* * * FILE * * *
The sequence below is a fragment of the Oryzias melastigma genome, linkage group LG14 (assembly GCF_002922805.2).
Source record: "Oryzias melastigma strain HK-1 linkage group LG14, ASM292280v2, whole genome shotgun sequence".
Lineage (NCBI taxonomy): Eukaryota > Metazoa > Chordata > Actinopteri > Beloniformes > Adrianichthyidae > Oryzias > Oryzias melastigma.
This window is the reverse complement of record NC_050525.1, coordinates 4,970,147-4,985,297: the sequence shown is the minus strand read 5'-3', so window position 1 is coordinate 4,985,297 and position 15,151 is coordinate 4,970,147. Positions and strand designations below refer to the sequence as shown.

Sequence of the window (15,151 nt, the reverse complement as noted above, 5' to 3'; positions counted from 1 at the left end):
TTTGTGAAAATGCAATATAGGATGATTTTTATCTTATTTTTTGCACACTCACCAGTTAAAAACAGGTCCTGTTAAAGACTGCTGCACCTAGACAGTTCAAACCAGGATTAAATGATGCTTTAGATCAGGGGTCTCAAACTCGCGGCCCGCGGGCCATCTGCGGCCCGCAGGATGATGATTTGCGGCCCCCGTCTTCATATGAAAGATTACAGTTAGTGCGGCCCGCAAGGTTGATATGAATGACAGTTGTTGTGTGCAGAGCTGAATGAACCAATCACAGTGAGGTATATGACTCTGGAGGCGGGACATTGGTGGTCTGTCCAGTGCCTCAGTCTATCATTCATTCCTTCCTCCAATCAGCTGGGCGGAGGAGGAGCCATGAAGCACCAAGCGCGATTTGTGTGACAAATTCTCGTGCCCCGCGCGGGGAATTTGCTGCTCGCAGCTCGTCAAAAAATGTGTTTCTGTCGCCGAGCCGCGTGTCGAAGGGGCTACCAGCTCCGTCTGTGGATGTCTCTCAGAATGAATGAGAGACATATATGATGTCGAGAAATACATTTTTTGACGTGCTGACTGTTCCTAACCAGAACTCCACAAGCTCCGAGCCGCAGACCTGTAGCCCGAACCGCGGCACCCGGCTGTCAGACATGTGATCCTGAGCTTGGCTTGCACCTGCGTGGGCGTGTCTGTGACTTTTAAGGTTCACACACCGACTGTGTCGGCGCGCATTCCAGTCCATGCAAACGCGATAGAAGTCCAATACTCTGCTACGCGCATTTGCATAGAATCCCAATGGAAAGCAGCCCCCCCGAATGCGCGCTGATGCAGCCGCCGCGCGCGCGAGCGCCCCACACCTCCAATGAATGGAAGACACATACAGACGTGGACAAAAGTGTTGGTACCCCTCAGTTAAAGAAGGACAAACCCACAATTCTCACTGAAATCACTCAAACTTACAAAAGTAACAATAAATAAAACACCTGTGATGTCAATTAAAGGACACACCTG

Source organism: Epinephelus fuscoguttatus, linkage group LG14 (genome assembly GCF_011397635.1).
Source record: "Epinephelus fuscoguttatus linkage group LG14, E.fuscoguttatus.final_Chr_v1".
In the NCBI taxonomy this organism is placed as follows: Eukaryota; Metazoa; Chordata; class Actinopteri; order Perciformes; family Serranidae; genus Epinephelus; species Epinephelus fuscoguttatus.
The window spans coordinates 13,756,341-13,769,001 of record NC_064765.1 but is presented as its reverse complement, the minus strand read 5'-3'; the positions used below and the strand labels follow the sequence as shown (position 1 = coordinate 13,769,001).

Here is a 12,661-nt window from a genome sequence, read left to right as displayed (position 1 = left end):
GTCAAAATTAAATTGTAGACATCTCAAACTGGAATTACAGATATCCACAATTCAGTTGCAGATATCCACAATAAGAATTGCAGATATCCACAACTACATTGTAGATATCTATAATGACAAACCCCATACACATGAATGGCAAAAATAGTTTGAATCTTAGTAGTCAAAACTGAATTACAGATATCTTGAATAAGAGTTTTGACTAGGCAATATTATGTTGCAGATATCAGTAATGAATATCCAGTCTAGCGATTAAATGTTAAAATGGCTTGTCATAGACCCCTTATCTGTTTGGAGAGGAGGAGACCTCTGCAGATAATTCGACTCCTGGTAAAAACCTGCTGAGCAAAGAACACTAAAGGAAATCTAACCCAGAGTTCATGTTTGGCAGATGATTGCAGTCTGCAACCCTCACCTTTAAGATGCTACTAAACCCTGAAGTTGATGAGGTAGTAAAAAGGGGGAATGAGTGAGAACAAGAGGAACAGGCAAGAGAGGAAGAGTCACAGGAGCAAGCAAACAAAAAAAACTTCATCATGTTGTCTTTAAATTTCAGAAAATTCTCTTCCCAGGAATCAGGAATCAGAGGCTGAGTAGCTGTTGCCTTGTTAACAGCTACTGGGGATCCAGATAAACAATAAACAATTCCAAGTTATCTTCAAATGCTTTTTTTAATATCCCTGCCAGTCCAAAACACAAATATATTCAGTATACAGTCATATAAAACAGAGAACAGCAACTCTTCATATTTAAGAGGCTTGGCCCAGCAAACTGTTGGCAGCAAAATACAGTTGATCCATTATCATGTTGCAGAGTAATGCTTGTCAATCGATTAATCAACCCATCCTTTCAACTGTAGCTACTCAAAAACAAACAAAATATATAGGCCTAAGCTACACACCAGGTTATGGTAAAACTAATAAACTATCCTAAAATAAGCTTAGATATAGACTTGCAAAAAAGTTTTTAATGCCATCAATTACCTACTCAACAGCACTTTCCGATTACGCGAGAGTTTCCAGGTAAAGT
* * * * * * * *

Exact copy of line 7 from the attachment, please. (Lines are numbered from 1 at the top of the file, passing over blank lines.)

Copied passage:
Source organism: Epinephelus fuscoguttatus, linkage group LG14 (genome assembly GCF_011397635.1).